If bananas thrived in Alabama, my family and I would be eating banana leaves using bare hands every single meal. Scratch that. For all meals, we’d have bananas all day long so I can dispense with cooking. Then we’d all have to wear disposable banana leaves uniforms as clothes every single day. Also, anyone under four feet will be wrapped in an airtight cocoon of banana leaves so that every hair, crumb and sand falls on the outerwear which they would conveniently remove outdoors, thus minimizing my vacuuming and scrubbing schedule.
You see where I’m going with this? If you don’t, I’ll spell it out for you: Bananas are the alternative to a chore-less existence. This is the reason why monkeys live a carefree life. (If you don’t believe this is true, then explain to me why the male chimpanzees get to swing from vine to vine all day long and why the female apes get to lounge around styling each other’s hair.)
Back to my thesis: I wish Alabama was a Banana Republic. But our lone banana plant lost its leaves to Japanese beetles over the summer and hasn’t flowered in fruits so I’ve figured the more realistic solution to dealing with chores (and other unpleasant tasks): sanctifying them. This means doing sacrifices with great love for God, thereby sanctifying them.
Now I can’t claim credit for this because St. Therese in her autobiography The Story of a Soul actually started this spirituality. She summarizes her little way: “Far from being like to those great souls who from their childhood practice all sorts of macerations, I made my mortification consist solely in the breaking of my will, restraining a hasty word, rendering little services to those around me without making anything of it, and a thousand other things of this kind.”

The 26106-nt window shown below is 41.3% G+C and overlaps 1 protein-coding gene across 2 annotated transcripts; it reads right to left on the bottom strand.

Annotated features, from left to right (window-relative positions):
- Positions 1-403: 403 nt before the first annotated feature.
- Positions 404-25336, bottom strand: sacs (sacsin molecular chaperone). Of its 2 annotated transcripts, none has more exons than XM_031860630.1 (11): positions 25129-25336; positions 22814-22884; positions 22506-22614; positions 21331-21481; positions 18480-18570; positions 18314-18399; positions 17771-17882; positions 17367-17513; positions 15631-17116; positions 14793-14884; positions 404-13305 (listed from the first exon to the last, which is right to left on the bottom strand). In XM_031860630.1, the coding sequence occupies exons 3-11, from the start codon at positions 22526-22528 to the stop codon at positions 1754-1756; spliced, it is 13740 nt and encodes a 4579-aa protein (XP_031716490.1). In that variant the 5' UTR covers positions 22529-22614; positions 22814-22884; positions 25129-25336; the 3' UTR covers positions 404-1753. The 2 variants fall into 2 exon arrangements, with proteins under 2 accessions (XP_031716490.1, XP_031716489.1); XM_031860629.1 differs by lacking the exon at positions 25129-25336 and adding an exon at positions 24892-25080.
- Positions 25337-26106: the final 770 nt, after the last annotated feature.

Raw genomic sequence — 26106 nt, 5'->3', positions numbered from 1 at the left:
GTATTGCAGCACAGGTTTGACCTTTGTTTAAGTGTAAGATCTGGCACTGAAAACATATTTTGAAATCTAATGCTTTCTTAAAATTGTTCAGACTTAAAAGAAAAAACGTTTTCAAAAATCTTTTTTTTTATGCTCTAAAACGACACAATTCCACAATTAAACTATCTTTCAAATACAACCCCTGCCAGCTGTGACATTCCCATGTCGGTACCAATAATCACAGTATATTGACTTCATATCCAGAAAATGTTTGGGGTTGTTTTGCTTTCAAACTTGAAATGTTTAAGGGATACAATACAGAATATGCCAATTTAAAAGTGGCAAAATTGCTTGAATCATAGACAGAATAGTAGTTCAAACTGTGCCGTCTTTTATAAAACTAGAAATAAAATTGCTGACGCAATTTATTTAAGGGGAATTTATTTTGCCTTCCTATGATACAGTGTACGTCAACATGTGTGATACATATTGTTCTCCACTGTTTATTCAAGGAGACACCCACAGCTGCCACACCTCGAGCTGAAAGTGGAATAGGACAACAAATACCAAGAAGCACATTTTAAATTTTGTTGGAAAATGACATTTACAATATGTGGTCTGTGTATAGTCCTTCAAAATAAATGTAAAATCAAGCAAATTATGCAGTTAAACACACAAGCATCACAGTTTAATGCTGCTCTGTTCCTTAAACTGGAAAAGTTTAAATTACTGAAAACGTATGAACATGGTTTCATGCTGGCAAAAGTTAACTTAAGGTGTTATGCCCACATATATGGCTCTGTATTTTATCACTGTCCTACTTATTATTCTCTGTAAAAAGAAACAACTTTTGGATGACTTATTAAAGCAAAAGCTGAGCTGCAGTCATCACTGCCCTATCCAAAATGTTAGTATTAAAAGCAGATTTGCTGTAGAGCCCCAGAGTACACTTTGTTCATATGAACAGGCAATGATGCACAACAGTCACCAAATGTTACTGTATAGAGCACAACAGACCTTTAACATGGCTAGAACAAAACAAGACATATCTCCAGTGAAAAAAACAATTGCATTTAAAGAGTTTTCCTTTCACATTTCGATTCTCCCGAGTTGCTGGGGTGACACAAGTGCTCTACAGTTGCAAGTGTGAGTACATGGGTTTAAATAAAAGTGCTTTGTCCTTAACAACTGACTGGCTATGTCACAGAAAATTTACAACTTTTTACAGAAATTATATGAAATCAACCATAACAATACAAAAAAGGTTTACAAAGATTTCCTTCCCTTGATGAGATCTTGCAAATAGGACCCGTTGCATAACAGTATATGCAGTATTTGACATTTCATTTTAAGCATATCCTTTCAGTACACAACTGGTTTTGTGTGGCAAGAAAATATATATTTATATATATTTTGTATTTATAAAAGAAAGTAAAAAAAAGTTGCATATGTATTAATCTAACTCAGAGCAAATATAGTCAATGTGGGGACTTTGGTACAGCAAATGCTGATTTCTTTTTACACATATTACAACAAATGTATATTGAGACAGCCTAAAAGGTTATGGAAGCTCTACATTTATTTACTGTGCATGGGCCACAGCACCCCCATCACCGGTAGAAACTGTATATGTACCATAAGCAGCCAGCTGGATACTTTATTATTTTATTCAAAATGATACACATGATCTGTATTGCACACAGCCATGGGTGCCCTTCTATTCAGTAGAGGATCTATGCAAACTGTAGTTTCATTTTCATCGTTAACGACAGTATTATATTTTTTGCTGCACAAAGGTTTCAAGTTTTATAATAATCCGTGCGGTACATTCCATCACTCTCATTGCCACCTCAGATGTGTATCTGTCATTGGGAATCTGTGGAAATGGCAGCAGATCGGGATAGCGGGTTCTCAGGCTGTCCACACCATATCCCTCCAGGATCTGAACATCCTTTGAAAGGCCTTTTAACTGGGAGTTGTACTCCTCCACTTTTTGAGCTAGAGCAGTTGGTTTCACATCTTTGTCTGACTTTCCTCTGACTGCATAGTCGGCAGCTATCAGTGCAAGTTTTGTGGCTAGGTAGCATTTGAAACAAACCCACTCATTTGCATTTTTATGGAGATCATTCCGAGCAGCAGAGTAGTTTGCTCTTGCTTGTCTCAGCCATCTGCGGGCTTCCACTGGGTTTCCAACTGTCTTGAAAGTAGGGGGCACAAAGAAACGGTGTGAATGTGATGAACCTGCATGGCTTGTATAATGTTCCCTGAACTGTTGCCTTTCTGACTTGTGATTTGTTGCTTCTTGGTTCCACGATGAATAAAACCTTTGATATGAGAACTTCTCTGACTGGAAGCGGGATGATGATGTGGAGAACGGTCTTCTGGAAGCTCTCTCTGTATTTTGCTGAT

I’ve put a spin on the “little way” by motivating myself to believe that each unpleasant thing I do is like a soul that needs to be saved. I don’t claim credit for this either –this is from a friend with childlike faith.
For instance, when I’m scraping off another pasty rice grain, I’m training myself to think: not only do I love my family enough to provide them with clean dishes instead of banana leaves, but I offer up each plate and fork for a soul precious to God that needs to be washed in Jesus’ blood and returned to a life of grace.
When I’m sorting through unmatched wooly socks, I think: not only do my family’s toes deserve to be warm but I offer each sock for a soul in purgatory that longs to find union with Jesus. When I sweep crumbs, I think: not only does my family’s living space require germ-free health but I offer up each debris for a soul on earth that’s fallen away and should to be swept back into the fold of the Church.
Now as for whiffing those toilet woes, by golly, I’m taking the apple-cinnamon air freshener out. I have to accept that there are souls that have chosen to stay in hell and there’s nothing I can do about it.
Before you romanticize my mundane life, let me assure you, I don’t think happy, spiritual thoughts every single second. Most of the time, I’m on the go from one chore to another and just rely on my catch-all morning offering.
On the other hand, if you think I’m bananas to be thinking about souls, heaven, hell and purgatory so much, that’s alright. It’s true anyway –both the existence of the afterlife and that I think about it and live for eternity. In my defense, I’d rather be bananas for God and heaven than find out too late that my life was wasted monkeying around in banana-leaf-chore theories.